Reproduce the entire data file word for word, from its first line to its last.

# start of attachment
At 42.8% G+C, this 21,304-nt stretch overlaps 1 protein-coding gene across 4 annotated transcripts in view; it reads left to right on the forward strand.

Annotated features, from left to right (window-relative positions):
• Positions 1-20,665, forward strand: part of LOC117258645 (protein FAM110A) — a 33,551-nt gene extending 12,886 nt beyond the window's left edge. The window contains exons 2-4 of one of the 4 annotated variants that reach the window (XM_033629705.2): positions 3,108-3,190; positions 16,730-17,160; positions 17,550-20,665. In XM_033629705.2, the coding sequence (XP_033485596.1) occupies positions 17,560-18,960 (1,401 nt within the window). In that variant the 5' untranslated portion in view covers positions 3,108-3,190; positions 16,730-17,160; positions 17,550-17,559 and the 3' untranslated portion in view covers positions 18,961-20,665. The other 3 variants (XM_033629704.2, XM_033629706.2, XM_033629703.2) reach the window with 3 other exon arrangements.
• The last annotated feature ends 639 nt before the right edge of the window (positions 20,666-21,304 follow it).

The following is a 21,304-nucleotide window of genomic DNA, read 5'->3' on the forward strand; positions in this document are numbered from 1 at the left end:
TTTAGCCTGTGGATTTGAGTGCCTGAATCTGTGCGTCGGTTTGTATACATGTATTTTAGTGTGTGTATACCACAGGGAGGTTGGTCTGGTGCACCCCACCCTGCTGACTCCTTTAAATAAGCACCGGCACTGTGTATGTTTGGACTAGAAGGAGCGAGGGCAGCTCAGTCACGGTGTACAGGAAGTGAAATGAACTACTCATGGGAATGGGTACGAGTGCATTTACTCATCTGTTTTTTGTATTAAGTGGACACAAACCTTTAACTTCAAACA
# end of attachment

At 42.8% G+C, this 21,304-nt stretch overlaps 1 protein-coding gene across 4 annotated transcripts in view; it reads left to right on the forward strand.

Annotated features, from left to right (window-relative positions):
• Positions 1-20,665, forward strand: part of LOC117258645 (protein FAM110A) — a 33,551-nt gene extending 12,886 nt beyond the window's left edge. The window contains exons 2-4 of one of the 4 annotated variants that reach the window (XM_033629705.2): positions 3,108-3,190; positions 16,730-17,160; positions 17,550-20,665. In XM_033629705.2, the coding sequence (XP_033485596.1) occupies positions 17,560-18,960 (1,401 nt within the window). In that variant the 5' untranslated portion in view covers positions 3,108-3,190; positions 16,730-17,160; positions 17,550-17,559 and the 3' untranslated portion in view covers positions 18,961-20,665. The other 3 variants (XM_033629704.2, XM_033629706.2, XM_033629703.2) reach the window with 3 other exon arrangements.
• The last annotated feature ends 639 nt before the right edge of the window (positions 20,666-21,304 follow it).

The following is a 21,304-nucleotide window of genomic DNA, read 5'->3' on the forward strand; positions in this document are numbered from 1 at the left end:
TTTAGCCTGTGGATTTGAGTGCCTGAATCTGTGCGTCGGTTTGTATACATGTATTTTAGTGTGTGTATACCACAGGGAGGTTGGTCTGGTGCACCCCACCCTGCTGACTCCTTTAAATAAGCACCGGCACTGTGTATGTTTGGACTAGAAGGAGCGAGGGCAGCTCAGTCACGGTGTACAGGAAGTGAAATGAACTACTCATGGGAATGGGTACGAGTGCATTTACTCATCTGTTTTTTGTATTAAGTGGACACAAACCTTTAACTTCAAACA